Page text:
CATONSVILLE, MD, July 20, 2021 - Uber and Lyft are popular on-demand ways to travel, but does that mean trains and buses are a thing of the past? Travelers prefer different modes of transportation at different times. So how can all these modes co-exist and do so successfully? New research in the INFORMS Journal Transportation Science has created a model and an algorithm to redistribute transit resources based on commuter preferences resulting in millions in savings.
"Based on case study experiments in New York City, our optimized transit schedules consistently lead to 0.4%-3% system-wide cost reduction. This amounts to rush hour savings of millions of dollars per day, while simultaneously reducing costs to passengers and transportation service ...
A team of chemists from the Croatian Ruđer Bošković Institute (RBI) described a new, easy-to-use method for uninterrupted monitoring of mechanochemical reactions. These reactions are conducted in closed milling devices, so in order to monitor the reaction one has to open the reaction vessel, thus interfering with the process. The new method uses Raman spectroscopy to get deeper insight into solid-state milling reactions, without the usual interruption of the chemical reaction process.
Mechanochemical synthesis by milling is used today to prepare all ...
High school students who participated in summer programs about public health increased their interest in pursuing careers in science, technology, engineering and mathematics (STEM), according to a Rutgers study.
Published in the journalPedagogy in Health Promotion, the study explored whether increasing public health awareness would motivate high school students to pursue public health careers.
Researchers found that the summer program, Public Health: Outbreaks, Communities, and Urban Studies (PHocus) offered in 2018 and 2019 increased the students' knowledge in public health, epidemiology, urban public health and global public health.
"Including interdisciplinary, authentic ...
ROCHESTER, Minn. ? Using data from 9,859 COVID-19 infections, Mayo Clinic researchers have new insights into risk factors for younger populations, some of which differ significantly from their older counterparts. People younger than 45 had a greater than threefold increased risk of severe infection if they had cancer or heart disease, or blood, neurologic or endocrine disorders, the research found. These associations were weaker in older age groups. The study was published in Mayo Clinic Proceedings.
The research team studied people living in a 27-county region of Southeast Minnesota and West Central Wisconsin surrounding Mayo Clinic in Rochester diagnosed with COVID-19 between March and ...
In the largest study of its kind, an investigation by UC San Francisco has found no evidence that moderate coffee consumption can cause cardiac arrhythmia.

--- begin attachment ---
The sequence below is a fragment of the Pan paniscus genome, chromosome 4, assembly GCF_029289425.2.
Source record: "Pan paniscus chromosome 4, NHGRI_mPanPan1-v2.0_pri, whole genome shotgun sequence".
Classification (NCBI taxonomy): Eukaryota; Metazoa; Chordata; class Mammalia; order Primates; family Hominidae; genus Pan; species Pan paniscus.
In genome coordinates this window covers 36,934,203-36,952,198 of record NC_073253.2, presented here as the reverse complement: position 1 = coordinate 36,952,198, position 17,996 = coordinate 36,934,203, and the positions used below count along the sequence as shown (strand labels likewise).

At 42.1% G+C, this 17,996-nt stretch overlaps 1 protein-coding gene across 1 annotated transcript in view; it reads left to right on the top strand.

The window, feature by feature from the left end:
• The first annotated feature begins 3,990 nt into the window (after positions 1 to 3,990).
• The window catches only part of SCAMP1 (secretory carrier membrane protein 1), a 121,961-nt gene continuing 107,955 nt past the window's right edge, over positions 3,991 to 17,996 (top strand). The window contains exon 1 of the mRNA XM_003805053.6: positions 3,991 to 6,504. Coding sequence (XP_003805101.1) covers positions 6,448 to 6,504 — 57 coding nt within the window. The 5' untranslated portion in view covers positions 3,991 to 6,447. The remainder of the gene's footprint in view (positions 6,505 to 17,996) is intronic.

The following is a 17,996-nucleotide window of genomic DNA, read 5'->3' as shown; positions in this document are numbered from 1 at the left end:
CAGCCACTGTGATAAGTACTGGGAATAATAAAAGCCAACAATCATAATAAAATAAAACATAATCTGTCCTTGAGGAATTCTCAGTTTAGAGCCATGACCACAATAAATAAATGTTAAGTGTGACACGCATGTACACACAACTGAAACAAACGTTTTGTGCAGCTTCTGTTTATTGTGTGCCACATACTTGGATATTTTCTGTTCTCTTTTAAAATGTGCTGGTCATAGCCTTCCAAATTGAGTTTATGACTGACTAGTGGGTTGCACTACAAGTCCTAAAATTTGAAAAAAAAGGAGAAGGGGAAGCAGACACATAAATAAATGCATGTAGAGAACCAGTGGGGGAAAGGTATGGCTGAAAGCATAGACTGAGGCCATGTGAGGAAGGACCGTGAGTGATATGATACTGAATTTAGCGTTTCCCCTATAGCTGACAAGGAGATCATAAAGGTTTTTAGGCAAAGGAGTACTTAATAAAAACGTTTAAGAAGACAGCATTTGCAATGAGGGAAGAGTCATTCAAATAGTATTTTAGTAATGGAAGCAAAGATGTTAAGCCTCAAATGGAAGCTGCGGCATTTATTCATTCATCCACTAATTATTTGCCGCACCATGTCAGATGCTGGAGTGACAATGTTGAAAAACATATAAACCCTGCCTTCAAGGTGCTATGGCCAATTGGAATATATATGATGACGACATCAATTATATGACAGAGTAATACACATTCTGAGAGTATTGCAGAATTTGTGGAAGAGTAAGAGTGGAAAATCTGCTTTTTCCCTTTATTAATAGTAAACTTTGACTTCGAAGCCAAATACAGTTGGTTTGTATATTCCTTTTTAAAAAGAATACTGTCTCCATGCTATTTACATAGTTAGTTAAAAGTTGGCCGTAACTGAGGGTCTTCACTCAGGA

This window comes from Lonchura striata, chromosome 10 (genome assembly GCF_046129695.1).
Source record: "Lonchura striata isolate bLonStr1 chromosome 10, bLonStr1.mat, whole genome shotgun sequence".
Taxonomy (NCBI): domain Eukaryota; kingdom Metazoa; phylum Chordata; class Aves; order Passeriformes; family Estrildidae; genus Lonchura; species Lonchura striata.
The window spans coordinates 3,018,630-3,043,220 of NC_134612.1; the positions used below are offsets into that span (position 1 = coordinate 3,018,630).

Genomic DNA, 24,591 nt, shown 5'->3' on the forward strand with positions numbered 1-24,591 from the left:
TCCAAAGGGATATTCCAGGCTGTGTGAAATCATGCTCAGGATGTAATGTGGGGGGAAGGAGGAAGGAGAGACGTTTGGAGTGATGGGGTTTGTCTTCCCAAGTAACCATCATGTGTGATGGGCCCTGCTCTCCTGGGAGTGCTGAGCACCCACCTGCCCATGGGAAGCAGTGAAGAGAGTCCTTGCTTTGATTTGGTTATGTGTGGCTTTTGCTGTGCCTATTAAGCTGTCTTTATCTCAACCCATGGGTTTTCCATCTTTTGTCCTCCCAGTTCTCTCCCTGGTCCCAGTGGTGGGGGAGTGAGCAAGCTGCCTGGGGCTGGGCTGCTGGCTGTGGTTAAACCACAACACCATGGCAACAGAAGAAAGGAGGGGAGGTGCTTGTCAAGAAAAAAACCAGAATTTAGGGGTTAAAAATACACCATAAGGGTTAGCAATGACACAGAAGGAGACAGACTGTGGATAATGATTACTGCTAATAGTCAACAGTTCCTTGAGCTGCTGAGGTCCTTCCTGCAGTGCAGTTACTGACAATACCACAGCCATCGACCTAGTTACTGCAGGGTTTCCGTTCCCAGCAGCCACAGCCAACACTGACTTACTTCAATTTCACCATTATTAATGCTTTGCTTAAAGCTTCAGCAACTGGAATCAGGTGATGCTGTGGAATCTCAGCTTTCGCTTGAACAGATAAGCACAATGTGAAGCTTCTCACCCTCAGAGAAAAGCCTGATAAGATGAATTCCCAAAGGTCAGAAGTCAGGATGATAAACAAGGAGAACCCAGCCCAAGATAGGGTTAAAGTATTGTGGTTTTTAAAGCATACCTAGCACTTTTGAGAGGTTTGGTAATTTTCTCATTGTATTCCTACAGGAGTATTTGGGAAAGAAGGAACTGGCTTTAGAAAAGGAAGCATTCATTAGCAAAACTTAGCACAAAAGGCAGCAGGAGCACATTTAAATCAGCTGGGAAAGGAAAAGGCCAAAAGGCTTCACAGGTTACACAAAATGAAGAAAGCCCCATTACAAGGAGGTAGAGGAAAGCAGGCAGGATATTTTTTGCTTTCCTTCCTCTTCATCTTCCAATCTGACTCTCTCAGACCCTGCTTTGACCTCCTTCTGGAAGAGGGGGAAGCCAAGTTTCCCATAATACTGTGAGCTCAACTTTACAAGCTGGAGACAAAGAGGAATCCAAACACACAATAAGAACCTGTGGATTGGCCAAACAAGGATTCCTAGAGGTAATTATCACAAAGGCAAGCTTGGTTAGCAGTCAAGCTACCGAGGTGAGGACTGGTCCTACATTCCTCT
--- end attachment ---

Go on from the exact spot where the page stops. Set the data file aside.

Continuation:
In fact, each additional daily cup of coffee consumed among several hundred thousand individuals was associated with a 3 percent lower risk of any arrhythmia occurring, including atrial fibrillation, premature ventricular contractions, or other common heart conditions, the researchers report. The study included a four-year follow up.
The paper is published July 19, 2021, in JAMA Internal Medicine.
"Coffee is the primary source of caffeine for most people, and it has a reputation for causing or exacerbating arrhythmias," said senior and corresponding author Gregory Marcus, MD, professor ...
It is a scenario familiar to anyone who has driven down a crowded, narrow street. Parked cars line both sides, and there isn't enough space for vehicles traveling in both directions to pass each other. One has to duck into a gap in the parked cars or slow and pull over as far as possible for the other to squeeze by.
Drivers find a way to negotiate this, but not without close calls and frustration. Programming an autonomous vehicle (AV) to do the same -- without a human behind the wheel or knowledge of what the other driver might do -- presented a unique challenge ...
Wind energy is of outstanding importance to the energy transition in Germany. According to the Federal Statistical Office, its share in total gross electricity production of about 24% is far higher than those of all other renewable energy sources. "To reach our climate goals, it is important to further expand these capacities and to replace as much coal-based power as possible," says Professor Wolf Fichtner from KIT's Institute for Industrial Production (IIP). "However, there is considerable resistance, especially in beautiful landscapes." A team of researchers from KIT, the University of Aberdeen, and the Technical University of Denmark has now calculated what this means for the costs ...
The photovoltaic effect of ferroelectric crystals can be increased by a factor of 1,000 if three different materials are arranged periodically in a lattice. This has been revealed in a study by researchers at Martin Luther University Halle-Wittenberg (MLU). They achieved this by creating crystalline layers of barium titanate, strontium titanate and calcium titanate which they alternately placed on top of one another. Their findings, which could significantly increase the efficiency of solar cells, were published in the journal Science Advances.
electric crystals do not require a so-called pn junction to create the photovoltaic effect, in other words, no positively and negatively doped layers. This makes it much easier to produce ...
LAST 30 PRESS RELEASES:
[Press-News.org] Removal of barred owls slows decline of iconic spotted owls in Pacific Northwest, study finds